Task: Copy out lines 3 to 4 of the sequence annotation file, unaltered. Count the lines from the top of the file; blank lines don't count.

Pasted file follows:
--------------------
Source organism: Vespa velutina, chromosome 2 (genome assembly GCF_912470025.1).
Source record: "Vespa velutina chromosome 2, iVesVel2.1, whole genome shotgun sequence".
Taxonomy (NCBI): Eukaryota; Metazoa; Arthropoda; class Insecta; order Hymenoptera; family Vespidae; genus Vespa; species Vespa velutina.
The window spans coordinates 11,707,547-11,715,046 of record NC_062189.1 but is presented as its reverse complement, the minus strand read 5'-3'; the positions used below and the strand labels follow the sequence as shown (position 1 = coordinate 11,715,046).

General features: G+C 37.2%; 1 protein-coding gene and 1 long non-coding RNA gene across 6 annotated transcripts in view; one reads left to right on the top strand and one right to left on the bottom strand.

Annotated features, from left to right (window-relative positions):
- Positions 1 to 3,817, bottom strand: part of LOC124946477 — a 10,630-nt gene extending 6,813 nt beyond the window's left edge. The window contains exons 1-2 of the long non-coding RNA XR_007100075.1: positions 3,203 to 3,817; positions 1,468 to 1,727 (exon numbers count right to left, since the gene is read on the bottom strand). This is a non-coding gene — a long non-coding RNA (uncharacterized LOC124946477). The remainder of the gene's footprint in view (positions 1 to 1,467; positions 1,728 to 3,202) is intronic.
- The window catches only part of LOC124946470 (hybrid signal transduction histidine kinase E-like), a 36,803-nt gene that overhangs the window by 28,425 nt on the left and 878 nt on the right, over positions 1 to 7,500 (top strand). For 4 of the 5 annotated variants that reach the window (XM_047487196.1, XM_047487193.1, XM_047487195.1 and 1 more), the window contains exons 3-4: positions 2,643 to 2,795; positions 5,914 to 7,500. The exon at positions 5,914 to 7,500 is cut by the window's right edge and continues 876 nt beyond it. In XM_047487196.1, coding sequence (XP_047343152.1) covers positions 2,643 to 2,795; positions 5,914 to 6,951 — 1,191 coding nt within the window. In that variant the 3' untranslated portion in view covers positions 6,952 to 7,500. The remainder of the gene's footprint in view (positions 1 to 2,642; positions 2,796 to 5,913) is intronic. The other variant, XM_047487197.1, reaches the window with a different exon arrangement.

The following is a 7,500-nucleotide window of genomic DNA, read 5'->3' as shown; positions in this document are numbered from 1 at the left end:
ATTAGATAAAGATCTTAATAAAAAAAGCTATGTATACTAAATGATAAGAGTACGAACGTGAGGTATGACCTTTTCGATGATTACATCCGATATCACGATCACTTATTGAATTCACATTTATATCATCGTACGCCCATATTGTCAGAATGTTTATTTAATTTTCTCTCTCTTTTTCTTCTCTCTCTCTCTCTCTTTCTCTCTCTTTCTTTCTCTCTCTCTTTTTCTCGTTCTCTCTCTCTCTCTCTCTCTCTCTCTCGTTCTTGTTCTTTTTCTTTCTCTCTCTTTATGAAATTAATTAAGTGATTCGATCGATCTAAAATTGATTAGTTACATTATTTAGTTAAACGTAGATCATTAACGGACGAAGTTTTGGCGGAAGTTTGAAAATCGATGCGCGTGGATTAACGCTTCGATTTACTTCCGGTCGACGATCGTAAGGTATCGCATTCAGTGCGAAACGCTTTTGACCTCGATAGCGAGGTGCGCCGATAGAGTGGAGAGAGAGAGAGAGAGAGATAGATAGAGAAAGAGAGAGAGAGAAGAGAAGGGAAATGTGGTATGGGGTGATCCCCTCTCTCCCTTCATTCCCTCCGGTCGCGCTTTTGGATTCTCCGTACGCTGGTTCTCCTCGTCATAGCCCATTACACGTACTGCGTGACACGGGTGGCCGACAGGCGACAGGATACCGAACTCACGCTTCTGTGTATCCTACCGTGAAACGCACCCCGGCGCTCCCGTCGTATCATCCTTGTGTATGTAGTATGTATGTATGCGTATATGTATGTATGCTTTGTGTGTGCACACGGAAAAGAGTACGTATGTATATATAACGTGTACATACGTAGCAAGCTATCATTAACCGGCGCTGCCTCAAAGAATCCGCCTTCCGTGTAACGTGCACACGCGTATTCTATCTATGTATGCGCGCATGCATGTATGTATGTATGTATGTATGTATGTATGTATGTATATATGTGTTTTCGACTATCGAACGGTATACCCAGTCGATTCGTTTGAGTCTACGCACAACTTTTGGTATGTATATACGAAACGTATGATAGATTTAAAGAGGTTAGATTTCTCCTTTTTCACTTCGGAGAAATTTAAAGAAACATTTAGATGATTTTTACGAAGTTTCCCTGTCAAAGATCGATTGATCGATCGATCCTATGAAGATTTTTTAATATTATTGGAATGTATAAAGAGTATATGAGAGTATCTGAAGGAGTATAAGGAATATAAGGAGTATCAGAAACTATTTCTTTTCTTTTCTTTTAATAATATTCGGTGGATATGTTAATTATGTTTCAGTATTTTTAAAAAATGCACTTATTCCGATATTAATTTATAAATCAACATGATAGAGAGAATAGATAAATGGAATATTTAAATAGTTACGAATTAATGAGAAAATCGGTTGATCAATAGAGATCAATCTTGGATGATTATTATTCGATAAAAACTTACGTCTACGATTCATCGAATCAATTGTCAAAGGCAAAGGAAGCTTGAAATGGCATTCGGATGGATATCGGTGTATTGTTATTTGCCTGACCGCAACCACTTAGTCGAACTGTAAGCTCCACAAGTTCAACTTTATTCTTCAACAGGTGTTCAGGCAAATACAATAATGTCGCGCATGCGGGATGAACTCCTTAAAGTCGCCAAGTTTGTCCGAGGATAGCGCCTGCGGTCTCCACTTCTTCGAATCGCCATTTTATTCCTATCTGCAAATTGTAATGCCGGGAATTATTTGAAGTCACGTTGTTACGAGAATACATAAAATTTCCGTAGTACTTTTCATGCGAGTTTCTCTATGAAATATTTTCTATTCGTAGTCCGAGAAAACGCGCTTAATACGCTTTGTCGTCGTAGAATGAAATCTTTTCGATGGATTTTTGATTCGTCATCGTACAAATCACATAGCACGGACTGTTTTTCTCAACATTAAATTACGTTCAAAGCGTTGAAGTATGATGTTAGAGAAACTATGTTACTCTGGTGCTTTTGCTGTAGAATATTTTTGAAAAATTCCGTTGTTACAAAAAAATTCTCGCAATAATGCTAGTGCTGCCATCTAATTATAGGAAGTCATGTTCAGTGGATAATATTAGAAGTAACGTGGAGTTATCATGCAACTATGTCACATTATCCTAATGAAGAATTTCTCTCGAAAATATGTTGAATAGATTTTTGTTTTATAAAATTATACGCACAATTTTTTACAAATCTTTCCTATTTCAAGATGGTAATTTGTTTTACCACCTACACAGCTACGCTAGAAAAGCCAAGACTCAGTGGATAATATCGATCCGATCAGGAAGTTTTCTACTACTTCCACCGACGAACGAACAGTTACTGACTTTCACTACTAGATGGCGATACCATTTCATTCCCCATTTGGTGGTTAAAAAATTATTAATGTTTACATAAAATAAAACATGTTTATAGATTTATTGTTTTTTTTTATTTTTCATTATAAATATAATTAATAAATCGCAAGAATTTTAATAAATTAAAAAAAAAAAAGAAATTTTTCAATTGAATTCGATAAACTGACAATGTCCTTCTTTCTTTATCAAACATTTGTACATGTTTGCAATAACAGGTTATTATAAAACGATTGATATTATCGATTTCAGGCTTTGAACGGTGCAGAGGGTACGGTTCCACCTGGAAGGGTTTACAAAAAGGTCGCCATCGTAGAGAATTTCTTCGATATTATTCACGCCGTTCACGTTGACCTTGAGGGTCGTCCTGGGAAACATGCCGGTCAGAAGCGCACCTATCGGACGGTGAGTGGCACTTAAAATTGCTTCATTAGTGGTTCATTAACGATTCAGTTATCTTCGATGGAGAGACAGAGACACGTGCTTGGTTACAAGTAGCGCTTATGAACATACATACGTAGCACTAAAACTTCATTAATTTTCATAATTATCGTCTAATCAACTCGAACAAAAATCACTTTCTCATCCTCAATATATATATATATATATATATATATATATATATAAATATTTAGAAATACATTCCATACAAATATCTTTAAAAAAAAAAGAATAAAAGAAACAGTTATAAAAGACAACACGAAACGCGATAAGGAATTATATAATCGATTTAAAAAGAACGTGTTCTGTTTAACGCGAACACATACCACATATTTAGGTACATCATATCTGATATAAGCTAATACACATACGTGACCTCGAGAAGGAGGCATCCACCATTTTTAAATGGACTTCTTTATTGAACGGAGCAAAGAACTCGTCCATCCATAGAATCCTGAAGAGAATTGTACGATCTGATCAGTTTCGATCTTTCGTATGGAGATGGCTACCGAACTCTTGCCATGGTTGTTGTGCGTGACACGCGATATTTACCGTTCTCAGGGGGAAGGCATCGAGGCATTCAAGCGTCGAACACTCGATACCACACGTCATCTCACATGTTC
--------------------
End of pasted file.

Taxonomy (NCBI): Eukaryota; Metazoa; Arthropoda; class Insecta; order Hymenoptera; family Vespidae; genus Vespa; species Vespa velutina.
The window spans coordinates 11,707,547-11,715,046 of record NC_062189.1 but is presented as its reverse complement, the minus strand read 5'-3'; the positions used below and the strand labels follow the sequence as shown (position 1 = coordinate 11,715,046).